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Nearly 50% of Kentucky inmates released early due to COVID concerns face new criminal charges

The Beshear administration said fewer than 20% of the inmates released have been sentenced by a judge for crimes committed after getting out.

LOUISVILLE, Ky. — Nearly half of the Kentucky inmates who were released early from prison due to health concerns during the pandemic are facing new criminal charges, according to a new report.

To help keep inmates and corrections staff healthy, Gov. Andy Beshear commuted sentences of 1,706 inmates in 2020.

In order to qualify for early release, inmates had to be non-violent, non-sexual offenders, according to Morgan Hall, communications director for the Kentucky Justice and Public Safety Cabinet. 

Hall said prisoners also had to have less than six months left to serve. 

Those with less than five years left to serve qualified if they were at severe risk from COVID.

RELATED: Kentucky inmates will be released in response to coronavirus outbreak

A report from the Kentucky Administrative Office of the Court found 48% of inmates released early have been criminally charged since their release.

That same report shows 32% are facing felony charges. 

Rep. Jason Nemes, R-Louisville, who requested these statistics from the Kentucky Administrative Offices of the Court said he feels the governor has some responsibility for those offenses. 

"I want him to apologize to the new victims in Kentucky," Nemes said. "There are new families today that are suffering from being a victim that they didn't have to be."

While half of those released are now facing criminal charges, not all have been convicted.

The Beshear administration said fewer than 20% of the inmates released have been sentenced by a judge for crimes committed after getting out. 

"That report is very different than what we've seen in the past," Beshear said Monday when asked about the report. "When we judge recidivism, it's by convictions because there are people that are charged with things that it's ultimately dropped and or plead down."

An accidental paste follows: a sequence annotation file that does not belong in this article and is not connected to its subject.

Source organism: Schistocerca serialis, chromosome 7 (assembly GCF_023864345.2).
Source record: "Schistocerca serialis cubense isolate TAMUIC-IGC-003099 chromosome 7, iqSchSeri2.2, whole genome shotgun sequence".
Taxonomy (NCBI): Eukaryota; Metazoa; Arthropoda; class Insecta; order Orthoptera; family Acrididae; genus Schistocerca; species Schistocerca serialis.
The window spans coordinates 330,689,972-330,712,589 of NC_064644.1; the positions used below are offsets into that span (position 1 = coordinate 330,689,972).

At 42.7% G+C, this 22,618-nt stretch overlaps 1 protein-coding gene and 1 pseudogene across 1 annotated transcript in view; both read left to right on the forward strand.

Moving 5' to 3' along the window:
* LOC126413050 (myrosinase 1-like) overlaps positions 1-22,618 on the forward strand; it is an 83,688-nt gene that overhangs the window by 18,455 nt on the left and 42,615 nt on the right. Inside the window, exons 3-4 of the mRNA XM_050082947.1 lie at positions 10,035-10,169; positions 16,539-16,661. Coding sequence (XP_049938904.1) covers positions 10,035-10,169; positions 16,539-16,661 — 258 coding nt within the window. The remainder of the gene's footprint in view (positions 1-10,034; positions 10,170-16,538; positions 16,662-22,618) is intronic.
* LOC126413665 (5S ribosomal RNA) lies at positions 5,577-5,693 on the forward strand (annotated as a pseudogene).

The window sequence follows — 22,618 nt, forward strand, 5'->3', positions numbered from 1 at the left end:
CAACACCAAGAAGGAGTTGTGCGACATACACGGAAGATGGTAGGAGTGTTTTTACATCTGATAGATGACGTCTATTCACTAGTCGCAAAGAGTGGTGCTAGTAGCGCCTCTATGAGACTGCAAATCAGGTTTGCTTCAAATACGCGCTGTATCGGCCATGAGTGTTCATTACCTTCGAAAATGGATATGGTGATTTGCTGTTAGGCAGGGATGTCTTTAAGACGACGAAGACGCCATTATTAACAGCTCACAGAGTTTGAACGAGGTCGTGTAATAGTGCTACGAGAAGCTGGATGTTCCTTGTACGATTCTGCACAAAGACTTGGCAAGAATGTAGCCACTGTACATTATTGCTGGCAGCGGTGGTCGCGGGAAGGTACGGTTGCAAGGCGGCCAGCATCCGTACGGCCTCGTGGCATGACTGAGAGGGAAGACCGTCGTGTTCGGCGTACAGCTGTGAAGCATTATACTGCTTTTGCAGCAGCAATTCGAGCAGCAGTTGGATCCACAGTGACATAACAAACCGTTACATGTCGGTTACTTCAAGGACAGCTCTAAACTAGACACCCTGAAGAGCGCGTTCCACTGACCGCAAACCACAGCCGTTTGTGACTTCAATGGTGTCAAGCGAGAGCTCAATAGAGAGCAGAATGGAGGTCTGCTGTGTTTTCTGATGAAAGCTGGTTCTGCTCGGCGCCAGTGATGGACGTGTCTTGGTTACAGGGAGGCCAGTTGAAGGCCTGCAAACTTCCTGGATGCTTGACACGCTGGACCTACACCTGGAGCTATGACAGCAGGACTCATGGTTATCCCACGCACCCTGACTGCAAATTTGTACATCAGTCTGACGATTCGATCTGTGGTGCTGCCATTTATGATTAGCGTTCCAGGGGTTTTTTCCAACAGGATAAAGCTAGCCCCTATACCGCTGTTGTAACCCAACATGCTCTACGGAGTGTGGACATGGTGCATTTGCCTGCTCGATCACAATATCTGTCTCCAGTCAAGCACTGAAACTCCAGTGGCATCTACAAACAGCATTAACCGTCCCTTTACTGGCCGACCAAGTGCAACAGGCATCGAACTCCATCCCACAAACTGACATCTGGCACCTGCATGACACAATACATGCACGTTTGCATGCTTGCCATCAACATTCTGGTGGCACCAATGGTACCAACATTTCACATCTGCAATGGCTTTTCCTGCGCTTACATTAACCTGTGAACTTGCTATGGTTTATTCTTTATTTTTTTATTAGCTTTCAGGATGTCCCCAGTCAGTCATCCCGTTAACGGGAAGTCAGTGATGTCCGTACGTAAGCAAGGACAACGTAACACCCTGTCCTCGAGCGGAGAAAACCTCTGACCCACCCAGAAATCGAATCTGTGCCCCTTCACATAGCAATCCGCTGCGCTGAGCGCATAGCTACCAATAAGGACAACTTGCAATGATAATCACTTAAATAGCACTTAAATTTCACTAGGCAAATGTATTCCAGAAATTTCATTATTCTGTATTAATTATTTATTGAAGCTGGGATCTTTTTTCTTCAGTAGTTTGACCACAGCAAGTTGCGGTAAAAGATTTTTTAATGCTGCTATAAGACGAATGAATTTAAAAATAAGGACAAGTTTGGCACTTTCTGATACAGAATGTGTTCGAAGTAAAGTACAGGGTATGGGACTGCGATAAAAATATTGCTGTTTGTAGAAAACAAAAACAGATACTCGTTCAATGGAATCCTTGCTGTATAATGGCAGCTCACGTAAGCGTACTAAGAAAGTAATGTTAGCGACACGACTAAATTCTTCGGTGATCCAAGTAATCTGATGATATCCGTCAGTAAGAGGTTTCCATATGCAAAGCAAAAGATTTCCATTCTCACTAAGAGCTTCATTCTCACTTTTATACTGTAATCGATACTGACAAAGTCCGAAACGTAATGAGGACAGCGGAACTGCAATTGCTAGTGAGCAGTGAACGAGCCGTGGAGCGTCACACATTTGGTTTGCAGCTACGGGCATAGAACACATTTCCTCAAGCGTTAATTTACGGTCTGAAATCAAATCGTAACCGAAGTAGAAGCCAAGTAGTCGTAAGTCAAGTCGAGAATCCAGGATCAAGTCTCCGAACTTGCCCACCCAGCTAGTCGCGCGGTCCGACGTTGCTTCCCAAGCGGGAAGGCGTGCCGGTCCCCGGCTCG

Recidivism is the tendency of inmates to offend after getting released from prison.

RELATED: Lawmakers question DOC officials on Governor Beshear’s COVID-19 commutations

The governor said his office is doing a data-dive of their own on this and expects the recidivism rate to be lower than the statewide average, not higher. 

"We're going to check every single person who got a commutation," Beshear said. "We are going to see if they were charged with anything during the period of time they would have been incarcerated because remember if they only had six months, it's been 18 months"

The Kentucky Department of Corrections calculates recidivism rates in 12, 24 and 36-month increments. 

The department calculates the rates based on new convictions that result in prison sentences. It doesn't reflect new arrests, which is what the Kentucky Administrative Offices of the Court's report looked at. 

In the last two decades, the two-year recidivism rate for inmates fluctuated.

The highest recidivism rate happened in 2015 when 44.56% of the inmates released re-offended. The lowest recidivism rate was in 2008 when 29.5% of the inmates released re-offended.

You can view the report below.

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 Contact reporter Rachel Droze at rdroze@whas11.com or on FacebookTwitter or Instagram